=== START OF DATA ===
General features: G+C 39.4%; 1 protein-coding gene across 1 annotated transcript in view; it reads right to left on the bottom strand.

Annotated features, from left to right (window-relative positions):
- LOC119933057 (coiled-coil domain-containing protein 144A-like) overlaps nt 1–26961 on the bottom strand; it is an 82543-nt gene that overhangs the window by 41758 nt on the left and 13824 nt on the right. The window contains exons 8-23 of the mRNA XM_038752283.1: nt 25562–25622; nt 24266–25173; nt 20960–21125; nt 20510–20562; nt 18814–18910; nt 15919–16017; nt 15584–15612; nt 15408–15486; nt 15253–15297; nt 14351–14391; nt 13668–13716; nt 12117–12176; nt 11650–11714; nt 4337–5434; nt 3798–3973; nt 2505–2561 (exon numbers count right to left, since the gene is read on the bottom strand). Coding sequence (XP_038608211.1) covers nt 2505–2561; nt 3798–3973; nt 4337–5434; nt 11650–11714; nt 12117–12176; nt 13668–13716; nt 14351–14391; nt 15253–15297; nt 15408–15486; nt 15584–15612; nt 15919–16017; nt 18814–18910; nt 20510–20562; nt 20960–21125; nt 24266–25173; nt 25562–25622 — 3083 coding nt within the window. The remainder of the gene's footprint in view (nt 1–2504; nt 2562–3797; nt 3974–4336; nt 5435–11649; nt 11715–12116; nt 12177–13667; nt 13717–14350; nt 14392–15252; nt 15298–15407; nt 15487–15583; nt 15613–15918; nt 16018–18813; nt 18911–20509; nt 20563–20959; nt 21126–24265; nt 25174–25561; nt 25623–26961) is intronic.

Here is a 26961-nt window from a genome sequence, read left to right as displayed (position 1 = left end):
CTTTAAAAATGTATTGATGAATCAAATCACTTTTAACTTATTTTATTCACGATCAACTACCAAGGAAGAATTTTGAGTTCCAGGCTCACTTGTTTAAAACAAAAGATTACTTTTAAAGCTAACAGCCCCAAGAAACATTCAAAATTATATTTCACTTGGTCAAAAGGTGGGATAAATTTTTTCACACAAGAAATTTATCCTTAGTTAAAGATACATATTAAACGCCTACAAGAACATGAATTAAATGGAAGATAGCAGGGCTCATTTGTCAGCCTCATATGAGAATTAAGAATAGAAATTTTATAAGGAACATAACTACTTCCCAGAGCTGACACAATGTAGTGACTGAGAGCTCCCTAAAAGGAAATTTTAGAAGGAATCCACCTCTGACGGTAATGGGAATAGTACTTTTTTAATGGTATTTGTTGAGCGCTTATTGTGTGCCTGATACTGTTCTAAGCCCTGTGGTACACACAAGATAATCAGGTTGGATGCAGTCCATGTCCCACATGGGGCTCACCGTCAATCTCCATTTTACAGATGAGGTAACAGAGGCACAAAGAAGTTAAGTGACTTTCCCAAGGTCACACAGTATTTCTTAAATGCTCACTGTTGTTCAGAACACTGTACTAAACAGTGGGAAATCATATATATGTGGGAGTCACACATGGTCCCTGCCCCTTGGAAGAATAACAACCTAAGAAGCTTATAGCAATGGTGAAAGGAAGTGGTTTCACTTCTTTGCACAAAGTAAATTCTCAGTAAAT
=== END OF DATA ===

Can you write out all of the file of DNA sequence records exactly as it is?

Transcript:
General features: G+C 39.4%; 1 protein-coding gene across 1 annotated transcript in view; it reads right to left on the bottom strand.

Annotated features, from left to right (window-relative positions):
- LOC119933057 (coiled-coil domain-containing protein 144A-like) overlaps nt 1–26961 on the bottom strand; it is an 82543-nt gene that overhangs the window by 41758 nt on the left and 13824 nt on the right. The window contains exons 8-23 of the mRNA XM_038752283.1: nt 25562–25622; nt 24266–25173; nt 20960–21125; nt 20510–20562; nt 18814–18910; nt 15919–16017; nt 15584–15612; nt 15408–15486; nt 15253–15297; nt 14351–14391; nt 13668–13716; nt 12117–12176; nt 11650–11714; nt 4337–5434; nt 3798–3973; nt 2505–2561 (exon numbers count right to left, since the gene is read on the bottom strand). Coding sequence (XP_038608211.1) covers nt 2505–2561; nt 3798–3973; nt 4337–5434; nt 11650–11714; nt 12117–12176; nt 13668–13716; nt 14351–14391; nt 15253–15297; nt 15408–15486; nt 15584–15612; nt 15919–16017; nt 18814–18910; nt 20510–20562; nt 20960–21125; nt 24266–25173; nt 25562–25622 — 3083 coding nt within the window. The remainder of the gene's footprint in view (nt 1–2504; nt 2562–3797; nt 3974–4336; nt 5435–11649; nt 11715–12116; nt 12177–13667; nt 13717–14350; nt 14392–15252; nt 15298–15407; nt 15487–15583; nt 15613–15918; nt 16018–18813; nt 18911–20509; nt 20563–20959; nt 21126–24265; nt 25174–25561; nt 25623–26961) is intronic.

Here is a 26961-nt window from a genome sequence, read left to right as displayed (position 1 = left end):
CTTTAAAAATGTATTGATGAATCAAATCACTTTTAACTTATTTTATTCACGATCAACTACCAAGGAAGAATTTTGAGTTCCAGGCTCACTTGTTTAAAACAAAAGATTACTTTTAAAGCTAACAGCCCCAAGAAACATTCAAAATTATATTTCACTTGGTCAAAAGGTGGGATAAATTTTTTCACACAAGAAATTTATCCTTAGTTAAAGATACATATTAAACGCCTACAAGAACATGAATTAAATGGAAGATAGCAGGGCTCATTTGTCAGCCTCATATGAGAATTAAGAATAGAAATTTTATAAGGAACATAACTACTTCCCAGAGCTGACACAATGTAGTGACTGAGAGCTCCCTAAAAGGAAATTTTAGAAGGAATCCACCTCTGACGGTAATGGGAATAGTACTTTTTTAATGGTATTTGTTGAGCGCTTATTGTGTGCCTGATACTGTTCTAAGCCCTGTGGTACACACAAGATAATCAGGTTGGATGCAGTCCATGTCCCACATGGGGCTCACCGTCAATCTCCATTTTACAGATGAGGTAACAGAGGCACAAAGAAGTTAAGTGACTTTCCCAAGGTCACACAGTATTTCTTAAATGCTCACTGTTGTTCAGAACACTGTACTAAACAGTGGGAAATCATATATATGTGGGAGTCACACATGGTCCCTGCCCCTTGGAAGAATAACAACCTAAGAAGCTTATAGCAATGGTGAAAGGAAGTGGTTTCACTTCTTTGCACAAAGTAAATTCTCAGTAAAT